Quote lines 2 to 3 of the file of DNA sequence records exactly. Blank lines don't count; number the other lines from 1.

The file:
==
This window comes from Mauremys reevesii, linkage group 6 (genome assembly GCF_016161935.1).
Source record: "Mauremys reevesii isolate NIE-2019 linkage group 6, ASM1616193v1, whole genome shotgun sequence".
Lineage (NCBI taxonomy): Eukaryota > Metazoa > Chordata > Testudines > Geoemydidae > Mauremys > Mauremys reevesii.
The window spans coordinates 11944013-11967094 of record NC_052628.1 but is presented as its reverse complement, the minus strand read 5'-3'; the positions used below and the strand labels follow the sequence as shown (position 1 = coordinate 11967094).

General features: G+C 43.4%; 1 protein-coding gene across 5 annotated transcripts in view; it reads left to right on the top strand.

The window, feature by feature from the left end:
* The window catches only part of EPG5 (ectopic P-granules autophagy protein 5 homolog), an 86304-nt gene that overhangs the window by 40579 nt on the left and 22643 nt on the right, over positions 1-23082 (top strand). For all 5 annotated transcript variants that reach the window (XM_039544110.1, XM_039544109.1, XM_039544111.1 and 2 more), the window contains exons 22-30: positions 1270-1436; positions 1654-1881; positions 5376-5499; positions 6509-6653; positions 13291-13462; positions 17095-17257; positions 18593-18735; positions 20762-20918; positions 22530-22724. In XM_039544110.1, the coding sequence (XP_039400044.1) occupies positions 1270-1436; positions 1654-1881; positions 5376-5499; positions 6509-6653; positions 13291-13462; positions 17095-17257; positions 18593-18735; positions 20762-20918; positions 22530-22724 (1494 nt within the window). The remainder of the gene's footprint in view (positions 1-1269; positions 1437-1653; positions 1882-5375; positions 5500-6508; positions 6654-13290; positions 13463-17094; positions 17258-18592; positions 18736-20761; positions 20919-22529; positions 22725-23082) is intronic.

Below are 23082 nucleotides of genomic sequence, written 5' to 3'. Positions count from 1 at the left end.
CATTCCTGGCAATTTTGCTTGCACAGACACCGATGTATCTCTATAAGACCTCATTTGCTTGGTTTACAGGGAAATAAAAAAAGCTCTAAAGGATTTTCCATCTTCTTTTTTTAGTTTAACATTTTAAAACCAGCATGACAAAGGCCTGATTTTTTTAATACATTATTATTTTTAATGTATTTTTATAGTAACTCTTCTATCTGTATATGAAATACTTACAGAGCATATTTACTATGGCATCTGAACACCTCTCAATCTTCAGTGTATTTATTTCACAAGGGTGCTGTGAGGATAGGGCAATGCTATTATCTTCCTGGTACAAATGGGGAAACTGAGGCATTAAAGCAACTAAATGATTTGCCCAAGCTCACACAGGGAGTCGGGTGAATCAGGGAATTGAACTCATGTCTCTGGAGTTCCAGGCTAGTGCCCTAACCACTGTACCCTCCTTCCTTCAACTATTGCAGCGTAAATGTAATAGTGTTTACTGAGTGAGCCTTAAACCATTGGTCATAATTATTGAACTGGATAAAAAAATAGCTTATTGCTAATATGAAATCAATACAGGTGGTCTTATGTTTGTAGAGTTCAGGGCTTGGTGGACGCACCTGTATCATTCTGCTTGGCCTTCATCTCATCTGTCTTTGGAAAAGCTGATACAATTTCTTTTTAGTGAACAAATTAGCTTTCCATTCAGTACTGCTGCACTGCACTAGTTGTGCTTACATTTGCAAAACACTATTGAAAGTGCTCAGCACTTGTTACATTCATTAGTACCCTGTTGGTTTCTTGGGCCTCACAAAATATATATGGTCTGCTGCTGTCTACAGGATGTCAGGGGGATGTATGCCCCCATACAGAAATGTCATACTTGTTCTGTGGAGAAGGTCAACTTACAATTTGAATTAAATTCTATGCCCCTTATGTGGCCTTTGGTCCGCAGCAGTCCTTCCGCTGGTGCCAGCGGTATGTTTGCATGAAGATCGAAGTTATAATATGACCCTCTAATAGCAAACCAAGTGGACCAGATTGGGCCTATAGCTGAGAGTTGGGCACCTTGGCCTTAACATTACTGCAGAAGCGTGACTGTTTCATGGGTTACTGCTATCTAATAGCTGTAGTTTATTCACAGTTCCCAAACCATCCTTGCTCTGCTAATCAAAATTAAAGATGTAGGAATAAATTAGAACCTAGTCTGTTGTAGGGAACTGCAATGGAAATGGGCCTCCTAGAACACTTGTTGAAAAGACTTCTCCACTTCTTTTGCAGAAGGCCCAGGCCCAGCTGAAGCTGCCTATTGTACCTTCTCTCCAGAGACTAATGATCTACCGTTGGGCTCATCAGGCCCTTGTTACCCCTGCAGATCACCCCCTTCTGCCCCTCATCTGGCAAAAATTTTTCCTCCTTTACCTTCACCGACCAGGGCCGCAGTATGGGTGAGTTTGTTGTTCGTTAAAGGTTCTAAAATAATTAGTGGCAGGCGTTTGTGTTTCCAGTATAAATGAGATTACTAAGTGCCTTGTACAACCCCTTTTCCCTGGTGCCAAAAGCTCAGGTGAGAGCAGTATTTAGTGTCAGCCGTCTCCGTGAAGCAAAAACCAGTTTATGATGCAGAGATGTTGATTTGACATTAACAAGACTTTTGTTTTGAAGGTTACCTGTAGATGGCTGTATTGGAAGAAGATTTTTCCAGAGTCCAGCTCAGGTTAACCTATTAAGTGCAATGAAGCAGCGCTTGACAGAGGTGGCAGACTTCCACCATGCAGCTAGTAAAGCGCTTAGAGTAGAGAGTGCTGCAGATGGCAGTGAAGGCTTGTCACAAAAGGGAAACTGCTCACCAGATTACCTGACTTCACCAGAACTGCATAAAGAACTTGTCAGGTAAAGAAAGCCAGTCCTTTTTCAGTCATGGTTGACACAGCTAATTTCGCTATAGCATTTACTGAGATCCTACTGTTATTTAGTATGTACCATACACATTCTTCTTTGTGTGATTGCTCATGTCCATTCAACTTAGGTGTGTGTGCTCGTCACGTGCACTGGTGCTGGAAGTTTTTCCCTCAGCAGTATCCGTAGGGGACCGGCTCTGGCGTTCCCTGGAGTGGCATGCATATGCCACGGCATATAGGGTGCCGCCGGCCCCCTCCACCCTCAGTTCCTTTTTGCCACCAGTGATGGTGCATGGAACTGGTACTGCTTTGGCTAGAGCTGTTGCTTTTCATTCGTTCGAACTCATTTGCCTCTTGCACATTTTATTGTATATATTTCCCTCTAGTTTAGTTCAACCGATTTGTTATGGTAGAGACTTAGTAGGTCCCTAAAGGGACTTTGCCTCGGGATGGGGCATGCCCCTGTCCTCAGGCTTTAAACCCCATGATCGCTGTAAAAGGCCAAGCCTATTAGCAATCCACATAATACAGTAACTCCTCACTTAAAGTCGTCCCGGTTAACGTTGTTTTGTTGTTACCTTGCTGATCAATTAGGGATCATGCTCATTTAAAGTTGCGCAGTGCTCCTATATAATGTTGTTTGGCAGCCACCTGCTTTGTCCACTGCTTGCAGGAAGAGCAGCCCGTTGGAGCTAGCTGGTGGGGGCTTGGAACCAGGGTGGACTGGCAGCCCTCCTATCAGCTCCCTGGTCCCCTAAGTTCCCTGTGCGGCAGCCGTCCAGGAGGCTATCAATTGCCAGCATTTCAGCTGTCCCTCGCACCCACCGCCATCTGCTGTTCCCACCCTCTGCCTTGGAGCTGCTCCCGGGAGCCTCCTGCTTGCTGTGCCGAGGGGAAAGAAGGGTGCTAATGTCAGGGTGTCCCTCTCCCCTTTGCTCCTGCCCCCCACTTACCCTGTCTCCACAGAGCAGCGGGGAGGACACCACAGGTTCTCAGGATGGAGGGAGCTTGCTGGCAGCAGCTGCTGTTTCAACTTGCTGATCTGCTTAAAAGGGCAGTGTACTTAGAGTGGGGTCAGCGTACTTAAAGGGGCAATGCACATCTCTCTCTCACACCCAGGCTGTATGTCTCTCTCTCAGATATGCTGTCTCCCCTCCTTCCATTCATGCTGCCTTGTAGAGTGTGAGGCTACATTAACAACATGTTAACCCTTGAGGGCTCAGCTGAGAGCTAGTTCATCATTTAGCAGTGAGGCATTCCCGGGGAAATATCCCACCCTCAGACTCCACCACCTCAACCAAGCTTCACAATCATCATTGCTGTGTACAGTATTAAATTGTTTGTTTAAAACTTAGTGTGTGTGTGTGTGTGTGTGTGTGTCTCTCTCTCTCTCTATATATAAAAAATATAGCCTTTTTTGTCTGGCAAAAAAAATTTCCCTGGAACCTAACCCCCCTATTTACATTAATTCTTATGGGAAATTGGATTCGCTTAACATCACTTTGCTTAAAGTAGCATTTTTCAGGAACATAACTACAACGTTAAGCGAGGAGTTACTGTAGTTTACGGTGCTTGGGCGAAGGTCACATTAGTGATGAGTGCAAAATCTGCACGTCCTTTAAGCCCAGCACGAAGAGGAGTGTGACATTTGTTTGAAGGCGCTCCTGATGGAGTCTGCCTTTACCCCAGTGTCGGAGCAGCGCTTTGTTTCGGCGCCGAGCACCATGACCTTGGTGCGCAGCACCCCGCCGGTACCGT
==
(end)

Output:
Source record: "Mauremys reevesii isolate NIE-2019 linkage group 6, ASM1616193v1, whole genome shotgun sequence".
Lineage (NCBI taxonomy): Eukaryota > Metazoa > Chordata > Testudines > Geoemydidae > Mauremys > Mauremys reevesii.